During Vitus Bering’s ill-fated 1740-1742 expedition, the ship St. Peter spent only one day anchored off Kayak Island, near present-day Cordova, Alaska, before heading back to Siberia. The ship’s naturalist, Georg Wilhelm Steller, spent that July day in 1741 frantically collecting specimens and observing wildlife on the island. He was impressed with a black-crested, blue jay common on the island, but did not recognize it from the boreal forests of the Old World. Its similarity to the painting of the Blue Jay that he had seen in Mark Catesby’s 1731 portfolio “The Natural History of Carolina” convinced Steller that the expedition had reached America. Although Steller’s specimen was lost when the expedition was later marooned on Bering Island, his field notes describing the bird made it back to St. Petersburg where J. F. Gmelin used them to formally describe “Steller’s Jay“ in 1788.
Steller’s Jay, Cyanocitta stelleri, is a conspicuous, crested jay of western coniferous and mixed-coniferous forests, breeding from Alaska, western Canada, and the United States south through western Mexico to Nicaragua. With a crest unmatched by any other North American song bird and delicate blue hues sparkling in its plumage, this bird is as striking as it is extroverted and mischievous. It is less known to most North Americans than the familiar Blue Jay, and eastern birdwatchers often visit California to observe it.
Steller’s Jays travel throughout the eastern sections of the Park in loose flocks in August and September, and it is interesting to watch them fly directly to their destination in single-file. They noisily announce their arrival with their shack-shack-shack call. Habituating readily to humans, Steller’s Jay is well known in the picnic areas of the Park, where its loud, often raucous calls announce its presence.
Blue overall, with a jet black crest, throat, and upper breast. Black bars on wings and tail. A whitish line over the eye and faint, whitish streaks on forehead and throat. They are about 11.5 inches long, and the plumage of the sexes is similar. The only other crested jay in the United States and Canada is the Blue Jay, which is distinguished from the Steller’s by its uniform blue forehead, crest, and back.
They hop while on the ground, and climb trees by hopping from branch to branch, spiraling near the trunk. Their flight is strong and deliberate, but not sustained for long distances. Their social interactions involve complex combinations of postures, movements, crest displays, and vocalizations. Erectile crests are used as social signals in many different social contexts, and in combination with other postures, such as wing-spreading and tail-flicking. The crest is generally depressed when the bird is at rest, foraging or preening. Higher crest angle indicates greater aggressive arousal or stress. The crest becomes fully erect during high-intensity fights and predator-mobbing.
Steller’s Jays are socially monogamous. The male closely guards his mate during fertile periods. Pairs remain together throughout the year. They are highly social, with frequent interactions and displays among neighbors and small groups. In spring and fall, large flocks may form.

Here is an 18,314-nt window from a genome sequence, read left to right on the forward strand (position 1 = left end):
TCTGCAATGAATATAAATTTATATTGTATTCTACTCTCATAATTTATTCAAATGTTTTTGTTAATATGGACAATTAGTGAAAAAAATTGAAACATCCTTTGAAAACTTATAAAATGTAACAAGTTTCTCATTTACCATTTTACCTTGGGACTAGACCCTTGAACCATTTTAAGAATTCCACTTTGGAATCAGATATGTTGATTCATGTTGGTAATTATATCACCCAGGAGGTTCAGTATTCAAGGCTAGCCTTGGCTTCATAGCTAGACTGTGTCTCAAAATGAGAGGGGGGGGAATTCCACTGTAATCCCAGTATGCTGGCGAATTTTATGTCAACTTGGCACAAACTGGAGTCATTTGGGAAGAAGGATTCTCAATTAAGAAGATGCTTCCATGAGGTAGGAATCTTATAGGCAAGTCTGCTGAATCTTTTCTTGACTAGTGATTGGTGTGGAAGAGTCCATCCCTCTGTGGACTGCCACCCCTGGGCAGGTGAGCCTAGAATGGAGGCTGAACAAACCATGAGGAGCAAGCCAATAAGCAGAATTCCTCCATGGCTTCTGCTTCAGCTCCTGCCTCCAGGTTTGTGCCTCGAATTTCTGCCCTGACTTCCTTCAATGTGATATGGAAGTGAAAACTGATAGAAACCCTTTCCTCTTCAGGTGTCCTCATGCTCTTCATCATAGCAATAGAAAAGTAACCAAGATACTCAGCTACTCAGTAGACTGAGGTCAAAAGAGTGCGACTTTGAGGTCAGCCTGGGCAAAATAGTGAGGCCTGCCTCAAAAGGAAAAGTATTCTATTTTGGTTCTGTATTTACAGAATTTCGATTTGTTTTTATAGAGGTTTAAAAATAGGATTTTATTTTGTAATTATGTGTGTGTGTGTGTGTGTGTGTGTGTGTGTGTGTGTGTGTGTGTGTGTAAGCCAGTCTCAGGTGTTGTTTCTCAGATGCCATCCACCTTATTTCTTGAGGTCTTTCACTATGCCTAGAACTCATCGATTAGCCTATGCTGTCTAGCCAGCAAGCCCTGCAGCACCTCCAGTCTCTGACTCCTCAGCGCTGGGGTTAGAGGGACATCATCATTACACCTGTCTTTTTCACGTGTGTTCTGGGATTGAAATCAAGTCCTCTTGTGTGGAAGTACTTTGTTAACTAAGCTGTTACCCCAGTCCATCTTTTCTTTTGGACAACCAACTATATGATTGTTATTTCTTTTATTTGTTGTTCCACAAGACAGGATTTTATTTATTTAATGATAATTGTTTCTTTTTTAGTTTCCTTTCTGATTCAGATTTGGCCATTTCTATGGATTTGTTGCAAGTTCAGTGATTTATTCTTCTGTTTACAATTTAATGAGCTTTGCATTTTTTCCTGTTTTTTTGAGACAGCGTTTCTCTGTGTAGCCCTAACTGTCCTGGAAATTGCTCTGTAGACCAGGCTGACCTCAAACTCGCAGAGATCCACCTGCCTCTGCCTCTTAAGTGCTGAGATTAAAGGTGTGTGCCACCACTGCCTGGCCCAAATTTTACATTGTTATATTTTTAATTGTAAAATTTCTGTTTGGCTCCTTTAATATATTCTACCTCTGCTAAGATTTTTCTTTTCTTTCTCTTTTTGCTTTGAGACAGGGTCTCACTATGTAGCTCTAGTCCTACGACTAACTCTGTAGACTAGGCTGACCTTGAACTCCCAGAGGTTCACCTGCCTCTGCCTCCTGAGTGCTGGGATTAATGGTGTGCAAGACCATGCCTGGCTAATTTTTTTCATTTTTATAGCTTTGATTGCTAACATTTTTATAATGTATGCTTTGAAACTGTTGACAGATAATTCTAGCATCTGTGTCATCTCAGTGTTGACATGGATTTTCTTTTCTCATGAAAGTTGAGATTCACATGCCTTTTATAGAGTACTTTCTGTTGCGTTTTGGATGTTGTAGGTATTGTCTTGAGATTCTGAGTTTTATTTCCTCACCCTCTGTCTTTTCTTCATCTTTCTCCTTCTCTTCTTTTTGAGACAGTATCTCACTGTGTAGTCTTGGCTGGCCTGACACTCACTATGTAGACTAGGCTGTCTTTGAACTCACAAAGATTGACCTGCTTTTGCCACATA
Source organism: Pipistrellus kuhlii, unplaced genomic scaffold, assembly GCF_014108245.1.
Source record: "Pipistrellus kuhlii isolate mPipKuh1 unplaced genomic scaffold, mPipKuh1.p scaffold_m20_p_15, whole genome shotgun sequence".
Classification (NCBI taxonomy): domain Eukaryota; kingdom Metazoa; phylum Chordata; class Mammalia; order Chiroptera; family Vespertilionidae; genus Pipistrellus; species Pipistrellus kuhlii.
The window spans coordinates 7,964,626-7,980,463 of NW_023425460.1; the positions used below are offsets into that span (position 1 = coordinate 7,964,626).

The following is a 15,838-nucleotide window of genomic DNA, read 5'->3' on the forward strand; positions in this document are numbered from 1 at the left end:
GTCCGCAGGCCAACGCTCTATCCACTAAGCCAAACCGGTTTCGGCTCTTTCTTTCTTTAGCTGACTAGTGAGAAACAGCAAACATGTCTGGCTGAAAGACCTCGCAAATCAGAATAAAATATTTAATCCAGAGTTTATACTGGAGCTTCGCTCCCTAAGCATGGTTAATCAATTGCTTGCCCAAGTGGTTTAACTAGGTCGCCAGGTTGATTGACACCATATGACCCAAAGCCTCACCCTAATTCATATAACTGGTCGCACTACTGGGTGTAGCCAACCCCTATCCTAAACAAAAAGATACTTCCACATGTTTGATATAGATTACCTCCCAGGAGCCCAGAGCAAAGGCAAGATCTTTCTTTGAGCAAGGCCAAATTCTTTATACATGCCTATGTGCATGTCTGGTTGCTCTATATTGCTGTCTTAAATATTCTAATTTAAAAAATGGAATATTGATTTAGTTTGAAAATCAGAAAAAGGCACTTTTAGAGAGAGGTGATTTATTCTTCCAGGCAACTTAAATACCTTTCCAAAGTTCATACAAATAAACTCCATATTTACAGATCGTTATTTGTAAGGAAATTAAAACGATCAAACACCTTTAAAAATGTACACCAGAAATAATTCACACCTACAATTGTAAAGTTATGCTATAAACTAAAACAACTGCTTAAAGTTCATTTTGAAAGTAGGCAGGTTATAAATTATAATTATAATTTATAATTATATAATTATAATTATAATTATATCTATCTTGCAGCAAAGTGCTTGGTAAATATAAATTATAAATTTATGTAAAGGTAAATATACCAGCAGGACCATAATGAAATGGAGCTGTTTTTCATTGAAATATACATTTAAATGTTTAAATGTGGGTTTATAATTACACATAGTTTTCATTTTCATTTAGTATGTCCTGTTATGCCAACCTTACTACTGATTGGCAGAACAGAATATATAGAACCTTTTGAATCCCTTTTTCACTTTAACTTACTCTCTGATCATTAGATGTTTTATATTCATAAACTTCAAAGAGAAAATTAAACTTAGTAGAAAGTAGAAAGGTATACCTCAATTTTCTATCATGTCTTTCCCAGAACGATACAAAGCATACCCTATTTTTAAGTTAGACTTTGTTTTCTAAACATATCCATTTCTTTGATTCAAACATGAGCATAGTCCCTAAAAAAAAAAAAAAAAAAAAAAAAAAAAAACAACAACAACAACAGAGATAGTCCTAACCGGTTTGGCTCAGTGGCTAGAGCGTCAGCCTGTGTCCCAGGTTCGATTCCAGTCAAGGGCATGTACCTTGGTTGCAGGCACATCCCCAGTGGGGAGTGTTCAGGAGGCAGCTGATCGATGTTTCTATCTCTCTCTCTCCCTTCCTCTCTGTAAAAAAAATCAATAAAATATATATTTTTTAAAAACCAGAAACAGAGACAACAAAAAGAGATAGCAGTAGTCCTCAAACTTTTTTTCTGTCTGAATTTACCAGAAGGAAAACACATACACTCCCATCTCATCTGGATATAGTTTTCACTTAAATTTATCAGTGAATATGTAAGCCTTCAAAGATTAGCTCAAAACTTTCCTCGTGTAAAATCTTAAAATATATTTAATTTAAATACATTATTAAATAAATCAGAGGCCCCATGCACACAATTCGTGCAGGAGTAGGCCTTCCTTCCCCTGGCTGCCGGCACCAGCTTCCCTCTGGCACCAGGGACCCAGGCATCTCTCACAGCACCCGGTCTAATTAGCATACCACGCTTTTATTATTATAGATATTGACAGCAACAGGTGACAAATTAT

Steller’s consume a wide variety of animal and plant food, including arthropods, nuts, seeds, berries, fruit, small vertebrates, and eggs and young of smaller birds. Mast seeds, such as acorns and pine seeds, are important food sources when available. In our picnic areas, they consume a wide variety of foods, including peanuts, meat, cheese, bread, and cookies.
They forage on the ground and in trees and bushes. About 70% of total foraging time is spent in trees, with peak use in spring and fall. Foraging on the ground seems to increase in summer and winter. They typically carry nuts or large food items to elevated perches, then hold food items under one or both feet and strike them with a slightly open bill. They will cache food such as acorns by pushing them into crevices in the ground or in the bark of trees. Soil is loosened with the bill, sometimes digging a small hole, inserting a single food item in the hole and then covering the hole with soil or vegetation using their bill.
Courtship begins in March or April, with nest building peaking in April. Nest site appears to be selected by both members of the pair. Nests are typically placed on horizontal branches close to he trunk, often close to the top of a tree. Although both sexes participate in nest-building, the female contributes the most. Pairs often fly together to gather nest material, consisting of plant fibers, dry leaves, moss, and sticks. They will mix in some mud and line the nest with rootlets, pine needles and animal hairs. A typical clutch size is 4 to 5 eggs which are incubated for 16 days. Both sexes feed the young, which remain in the nest for about two weeks. Both parents continue to feed the young for about a month after they leave the nest. These dependent fledglings which beg loudly and chase parents, are capable of weak flights at age 15 to 22 days. Sustained flights occur at about 30 days of age.
Greene, E., Davison, W., and Muehter, V. 1998. The Birds of North America. No 343.
By Lee Franks. This article was originally published in the Edgewood Explorer, September 2004.